Wednesday 1 May 2013

MEASUREMENTS: TosLink digital optical audio cables.

Let us now finish off testing the digital audio cables at my disposal. Already we're seen that USB and coaxial SPDIF cables did not have any measurable differences even with poor construction and length. Remember that the benefits of TosLink ("Toshiba Link") is that they are non-electrical so have the benefits of being resistant to electrical interference. Furthermore, it has been said that they can be used in long runs without loss (specifications allow up to 33 feet).

I have a few old TosLink cables hanging around of varying qualities and build. Let's have a peek in the closet:

Cable A:
This is the cheapest cable I have. I believe it was a freebie from one of my old DVD players. The only marking is along the side of the cable it says "VITOnet". Length 6' and relatively thin.

Cable B:
A small step up from the freebie. Branded "Thunder Cable" TosLink I got as a package with some other home theater cables I bought maybe 10 years ago from Costco locally. Again 6' and thickness of the cable about the same as the VITOnet, so it feels quite fragile in the hand.

Cable C:
Another step up in construction and price. A 6' Acoustic Research Pro TosLink cable. Nice gold plated connector now with good strain relief and quite a thick caliber. Maybe about $20 when I bought it. Has served me well for years between the DVD player and a Denon receiver.

Cable D:
Up to this point, all the cables have been plastic optical fiber. This next one is of glass cable construction. Can be purchased off Amazon here for ~$20. Construction is also very good with nice metal connectors, gold plated terminals, and good cable thickness. According to the "specs", the cable supposedly has "280 individual stands of glass". Again, the length is the same at 6'. Note that it's not necessarily a given that glass is superior to plastic; for LED light sources, it has been said that plastic cables might even be better.

Cable E:
The "worst" Dr. Frankenstein cable I could construct from what I had was with the use of a $3 TosLink coupler off eBay. This adds an extra transmission interface and of course extends the length of the cable which could worsen signal integrity. I coupled the 2 cheapest TosLink cables I described above - the VITOnet (Cable A) and Thunder Cable (Cable B) - for a total length of 12'. I tested the cable looking just like this with it coiled up.

Analogue Tests (RightMark, 24/96):

Standard methodology:
Win8 laptop --> 6' shielded USB cable --> CM6631A asynchronous USB-to-SPDIF --> *test TosLink cable* --> AUNE X1 DAC TosLink input --> shielded RCA --> E-MU 0404USB --> Win8 laptop

Okay folks, here's the summary...

I think as you can see from this table, the test results are essentially exactly the same. 'Cable E' was measured about 2 weeks after all the others (I was waiting for the coupler to arrive from Asia); notice how reproducible the test results are.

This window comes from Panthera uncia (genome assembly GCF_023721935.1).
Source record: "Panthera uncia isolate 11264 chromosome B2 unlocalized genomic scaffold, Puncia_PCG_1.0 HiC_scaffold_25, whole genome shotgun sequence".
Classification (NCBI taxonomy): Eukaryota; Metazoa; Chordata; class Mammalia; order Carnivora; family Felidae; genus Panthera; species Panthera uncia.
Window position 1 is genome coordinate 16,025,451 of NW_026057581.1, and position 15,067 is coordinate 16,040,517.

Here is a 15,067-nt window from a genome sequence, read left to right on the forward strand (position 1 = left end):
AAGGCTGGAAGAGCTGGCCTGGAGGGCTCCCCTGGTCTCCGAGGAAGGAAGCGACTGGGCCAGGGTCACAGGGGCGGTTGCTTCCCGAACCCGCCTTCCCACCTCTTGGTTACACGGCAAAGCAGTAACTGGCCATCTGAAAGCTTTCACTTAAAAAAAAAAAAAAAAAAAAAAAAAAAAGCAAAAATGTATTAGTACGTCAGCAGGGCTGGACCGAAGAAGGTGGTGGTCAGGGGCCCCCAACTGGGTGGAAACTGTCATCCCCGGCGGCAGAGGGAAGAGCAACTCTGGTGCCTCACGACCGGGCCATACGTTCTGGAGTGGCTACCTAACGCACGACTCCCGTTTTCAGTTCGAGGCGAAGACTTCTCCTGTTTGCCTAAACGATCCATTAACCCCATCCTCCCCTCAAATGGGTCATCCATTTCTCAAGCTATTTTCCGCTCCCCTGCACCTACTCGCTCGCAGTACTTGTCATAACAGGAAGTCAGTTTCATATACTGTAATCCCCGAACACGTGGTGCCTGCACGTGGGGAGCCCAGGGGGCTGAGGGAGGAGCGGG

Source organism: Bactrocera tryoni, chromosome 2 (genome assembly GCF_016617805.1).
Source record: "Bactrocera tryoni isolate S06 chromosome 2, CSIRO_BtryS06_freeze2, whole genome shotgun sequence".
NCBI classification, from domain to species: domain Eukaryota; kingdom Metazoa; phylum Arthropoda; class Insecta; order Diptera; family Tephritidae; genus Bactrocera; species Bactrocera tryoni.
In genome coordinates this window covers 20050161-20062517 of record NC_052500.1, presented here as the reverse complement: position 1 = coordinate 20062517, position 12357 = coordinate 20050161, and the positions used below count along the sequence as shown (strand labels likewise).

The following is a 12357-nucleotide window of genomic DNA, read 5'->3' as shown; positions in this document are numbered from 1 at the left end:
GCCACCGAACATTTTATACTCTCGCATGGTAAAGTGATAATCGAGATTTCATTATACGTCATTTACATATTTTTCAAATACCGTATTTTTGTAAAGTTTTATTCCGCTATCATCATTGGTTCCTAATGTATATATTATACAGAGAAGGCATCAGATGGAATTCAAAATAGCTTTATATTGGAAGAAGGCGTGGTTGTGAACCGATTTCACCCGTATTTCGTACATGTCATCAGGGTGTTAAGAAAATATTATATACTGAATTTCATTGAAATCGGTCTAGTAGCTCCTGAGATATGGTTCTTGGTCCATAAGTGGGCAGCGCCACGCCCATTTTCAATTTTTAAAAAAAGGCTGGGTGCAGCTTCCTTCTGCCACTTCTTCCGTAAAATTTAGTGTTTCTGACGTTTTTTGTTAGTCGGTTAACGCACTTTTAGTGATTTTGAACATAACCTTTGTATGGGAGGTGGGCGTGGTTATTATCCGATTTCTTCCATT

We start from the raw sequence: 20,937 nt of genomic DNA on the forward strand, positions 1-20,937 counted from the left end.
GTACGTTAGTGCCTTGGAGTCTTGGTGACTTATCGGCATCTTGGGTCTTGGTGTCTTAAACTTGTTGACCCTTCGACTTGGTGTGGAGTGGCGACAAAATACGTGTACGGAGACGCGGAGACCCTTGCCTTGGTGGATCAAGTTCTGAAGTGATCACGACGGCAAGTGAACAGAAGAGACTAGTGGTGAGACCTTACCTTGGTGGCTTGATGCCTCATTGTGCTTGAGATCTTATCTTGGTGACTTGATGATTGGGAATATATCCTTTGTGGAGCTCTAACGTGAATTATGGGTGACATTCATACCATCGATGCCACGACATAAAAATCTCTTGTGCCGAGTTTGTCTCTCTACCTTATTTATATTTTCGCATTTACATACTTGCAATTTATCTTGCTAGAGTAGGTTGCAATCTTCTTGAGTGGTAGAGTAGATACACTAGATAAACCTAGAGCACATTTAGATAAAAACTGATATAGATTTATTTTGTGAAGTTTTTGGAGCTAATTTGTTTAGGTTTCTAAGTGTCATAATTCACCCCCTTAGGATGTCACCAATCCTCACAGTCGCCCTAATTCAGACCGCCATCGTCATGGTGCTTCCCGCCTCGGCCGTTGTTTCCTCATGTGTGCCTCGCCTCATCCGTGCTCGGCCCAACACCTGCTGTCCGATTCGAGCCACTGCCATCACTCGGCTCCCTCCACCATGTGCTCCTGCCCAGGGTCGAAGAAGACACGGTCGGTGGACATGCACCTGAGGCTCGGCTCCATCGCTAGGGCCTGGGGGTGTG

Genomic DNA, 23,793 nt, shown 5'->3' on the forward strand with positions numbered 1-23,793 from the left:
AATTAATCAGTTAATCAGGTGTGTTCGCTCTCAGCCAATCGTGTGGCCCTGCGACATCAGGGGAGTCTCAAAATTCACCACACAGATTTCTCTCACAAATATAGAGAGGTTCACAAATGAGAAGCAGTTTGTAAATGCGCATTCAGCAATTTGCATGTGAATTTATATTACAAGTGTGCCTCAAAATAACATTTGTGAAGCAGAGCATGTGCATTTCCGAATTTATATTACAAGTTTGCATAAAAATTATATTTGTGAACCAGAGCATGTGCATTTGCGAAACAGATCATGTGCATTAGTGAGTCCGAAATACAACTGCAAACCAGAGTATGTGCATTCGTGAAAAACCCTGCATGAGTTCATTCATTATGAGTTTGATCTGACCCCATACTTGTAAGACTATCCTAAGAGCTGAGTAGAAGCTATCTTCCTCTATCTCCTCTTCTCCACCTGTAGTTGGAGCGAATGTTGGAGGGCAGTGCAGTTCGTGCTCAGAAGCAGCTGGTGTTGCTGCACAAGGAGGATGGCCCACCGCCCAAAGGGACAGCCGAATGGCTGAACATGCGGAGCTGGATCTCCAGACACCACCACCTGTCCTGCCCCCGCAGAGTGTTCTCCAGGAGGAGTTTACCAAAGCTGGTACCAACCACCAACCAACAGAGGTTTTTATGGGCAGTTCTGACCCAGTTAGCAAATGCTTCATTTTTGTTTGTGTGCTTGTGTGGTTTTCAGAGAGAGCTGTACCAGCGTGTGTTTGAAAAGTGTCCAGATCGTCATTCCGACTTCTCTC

Frequency Response:

Noise Level:


Stereo Crosstalk:

No difference.

Jitter Analysis (Dunn J-Test Signal 16-bit & 24-bit):

Cable A (6' VITOnet):

Cable B (6' Thunder Cable):

Cable C (6' Acoustic Research):

Cable D (6' Glass):

Cable E (12' Coupled VITOnet + Thunder Cable):

For the 12' Cable E, I even started waving the cable around at the coupler joint to see what would happen to the jitter spectrum... Nothing of significance!

Notice that the CM6631A USB-to-SPDIF converter has quite low jitter overall despite this being TosLink - few nasty sidebands and little spectral spreading of the primary signal (usually in my other measurements TosLink not as good as the coaxial interface).


TosLink cables measure the same based on these results. Inexpensive 6' plastic, better quality plastic, glass, or a longer stretch of 2x6' cable with a coupler did not show any measurable difference in the analogue output from the AUNE X1 DAC used to test. Likewise, jitter analysis with the Dunn J-Test in both 16 and 24-bit versions did not demonstrate any appreciable difference between the cables. As far as I can tell, jitter does NOT appear to be affected by the TosLink cable quality based on these tests.

Subjective listening to the 12' coupled Cable E likewise did not show any musical anomaly - was able to enjoy Jorma Kaukonen's Blue Country Heart thoroughly through the AKG Q701's :-).

I think this concludes my survey of digital cables - at least for now...


  1. Thank you for these instructive tests. I guess the results would be the same with an active toslink switcher like the viewhd model? Jean

  2. Thanks, reading. Awesome blog.

  3. Arch,
    "Already we're seen that USB and coaxial SPDIF cables did not have any measurable differences even with poor construction and length."
    I think your also excellent test here shows that cheap coax S/PDIF does measure differently ...

  4. Thank you for the tests with statistics, and settling the debate.

  5. This comment has been removed by the author.

  6. Great and helpful. The only post that made real sense. Kudos

  7. Reading this interesting test, I wondered if it is possible to conduct a comparable test with a three-way passive switchbox. Using such a box I can not hear the difference compared with a situation without switch box.

  8. What if your measuring chain is noisier than the toslink cables to be measured? In that case you could not distinguish one from another.


  9. Interesting test, Thank you.
    I was wondering if you are able to test which cables are able to pass 24/192?

  10. I wonder if a better DAC would reveal more? relatively speaking Im not sure? Good write up.

  11. I notice the crosstalk measurement is remarkably consistent (0.2db range) except for the one cable that's minimum 0.5db clear of the rest. The fact this is the sole glass cable seems too much of a coincidence to ignore?